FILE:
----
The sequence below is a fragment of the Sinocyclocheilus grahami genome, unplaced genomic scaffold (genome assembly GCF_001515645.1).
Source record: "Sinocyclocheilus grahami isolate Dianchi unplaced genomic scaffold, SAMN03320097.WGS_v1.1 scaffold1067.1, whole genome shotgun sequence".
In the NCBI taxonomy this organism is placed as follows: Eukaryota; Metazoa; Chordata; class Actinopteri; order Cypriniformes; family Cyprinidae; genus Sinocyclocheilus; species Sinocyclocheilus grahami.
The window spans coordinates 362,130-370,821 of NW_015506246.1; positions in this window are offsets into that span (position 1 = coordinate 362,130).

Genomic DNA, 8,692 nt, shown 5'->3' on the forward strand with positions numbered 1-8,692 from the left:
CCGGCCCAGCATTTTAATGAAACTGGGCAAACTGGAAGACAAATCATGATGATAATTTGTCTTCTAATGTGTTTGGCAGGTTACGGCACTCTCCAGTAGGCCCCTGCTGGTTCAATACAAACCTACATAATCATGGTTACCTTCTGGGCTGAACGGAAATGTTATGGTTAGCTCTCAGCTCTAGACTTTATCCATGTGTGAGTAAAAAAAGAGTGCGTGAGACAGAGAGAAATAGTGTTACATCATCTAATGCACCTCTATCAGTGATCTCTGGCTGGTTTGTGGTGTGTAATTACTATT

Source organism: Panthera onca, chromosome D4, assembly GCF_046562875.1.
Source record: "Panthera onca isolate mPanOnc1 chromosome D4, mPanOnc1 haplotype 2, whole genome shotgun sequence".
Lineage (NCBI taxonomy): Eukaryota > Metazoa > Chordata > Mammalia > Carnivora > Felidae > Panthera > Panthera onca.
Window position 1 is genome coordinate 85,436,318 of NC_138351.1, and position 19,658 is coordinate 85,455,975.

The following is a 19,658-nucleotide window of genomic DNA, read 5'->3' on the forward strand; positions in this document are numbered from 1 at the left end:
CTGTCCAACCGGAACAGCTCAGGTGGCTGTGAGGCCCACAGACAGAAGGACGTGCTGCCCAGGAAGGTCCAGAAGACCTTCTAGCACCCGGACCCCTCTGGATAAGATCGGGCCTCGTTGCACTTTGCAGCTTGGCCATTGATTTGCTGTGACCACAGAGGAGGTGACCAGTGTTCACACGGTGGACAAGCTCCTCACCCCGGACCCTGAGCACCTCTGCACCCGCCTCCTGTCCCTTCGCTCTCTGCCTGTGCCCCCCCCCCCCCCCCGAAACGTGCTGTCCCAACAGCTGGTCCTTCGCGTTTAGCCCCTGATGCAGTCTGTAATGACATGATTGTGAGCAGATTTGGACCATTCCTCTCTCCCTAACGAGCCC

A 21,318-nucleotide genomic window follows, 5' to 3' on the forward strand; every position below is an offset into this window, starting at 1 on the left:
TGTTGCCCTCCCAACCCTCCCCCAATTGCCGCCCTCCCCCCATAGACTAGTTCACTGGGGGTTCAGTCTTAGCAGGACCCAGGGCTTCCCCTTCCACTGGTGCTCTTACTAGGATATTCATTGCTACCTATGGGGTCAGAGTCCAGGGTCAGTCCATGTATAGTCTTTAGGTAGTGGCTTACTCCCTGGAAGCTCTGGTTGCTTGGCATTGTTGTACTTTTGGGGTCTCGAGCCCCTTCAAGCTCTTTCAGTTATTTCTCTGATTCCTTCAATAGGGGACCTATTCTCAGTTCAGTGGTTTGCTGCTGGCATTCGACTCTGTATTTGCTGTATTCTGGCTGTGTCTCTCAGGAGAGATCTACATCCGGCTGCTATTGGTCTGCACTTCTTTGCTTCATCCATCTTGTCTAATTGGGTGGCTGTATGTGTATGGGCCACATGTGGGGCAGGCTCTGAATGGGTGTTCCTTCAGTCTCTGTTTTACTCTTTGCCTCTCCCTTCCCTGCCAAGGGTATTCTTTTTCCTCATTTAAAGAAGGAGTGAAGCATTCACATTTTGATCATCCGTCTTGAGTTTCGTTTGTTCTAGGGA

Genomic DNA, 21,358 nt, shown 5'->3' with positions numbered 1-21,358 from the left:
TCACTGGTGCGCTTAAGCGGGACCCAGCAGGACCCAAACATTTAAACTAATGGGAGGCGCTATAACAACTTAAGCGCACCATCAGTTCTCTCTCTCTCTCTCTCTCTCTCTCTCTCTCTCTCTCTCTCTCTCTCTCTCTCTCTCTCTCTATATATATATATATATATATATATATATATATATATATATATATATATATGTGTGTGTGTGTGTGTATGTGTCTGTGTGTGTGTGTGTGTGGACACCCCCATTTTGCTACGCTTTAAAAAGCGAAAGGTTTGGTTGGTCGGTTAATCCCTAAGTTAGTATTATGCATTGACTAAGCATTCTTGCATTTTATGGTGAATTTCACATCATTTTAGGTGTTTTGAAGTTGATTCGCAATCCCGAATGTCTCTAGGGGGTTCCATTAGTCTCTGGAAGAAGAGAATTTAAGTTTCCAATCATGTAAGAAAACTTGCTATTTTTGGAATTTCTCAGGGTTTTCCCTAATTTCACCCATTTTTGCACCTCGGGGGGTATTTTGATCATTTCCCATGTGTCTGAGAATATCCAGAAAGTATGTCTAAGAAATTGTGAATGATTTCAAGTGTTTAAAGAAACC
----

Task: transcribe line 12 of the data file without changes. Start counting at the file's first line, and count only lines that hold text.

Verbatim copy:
CTGTCCAACCGGAACAGCTCAGGTGGCTGTGAGGCCCACAGACAGAAGGACGTGCTGCCCAGGAAGGTCCAGAAGACCTTCTAGCACCCGGACCCCTCTGGATAAGATCGGGCCTCGTTGCACTTTGCAGCTTGGCCATTGATTTGCTGTGACCACAGAGGAGGTGACCAGTGTTCACACGGTGGACAAGCTCCTCACCCCGGACCCTGAGCACCTCTGCACCCGCCTCCTGTCCCTTCGCTCTCTGCCTGTGCCCCCCCCCCCCCCCCGAAACGTGCTGTCCCAACAGCTGGTCCTTCGCGTTTAGCCCCTGATGCAGTCTGTAATGACATGATTGTGAGCAGATTTGGACCATTCCTCTCTCCCTAACGAGCCC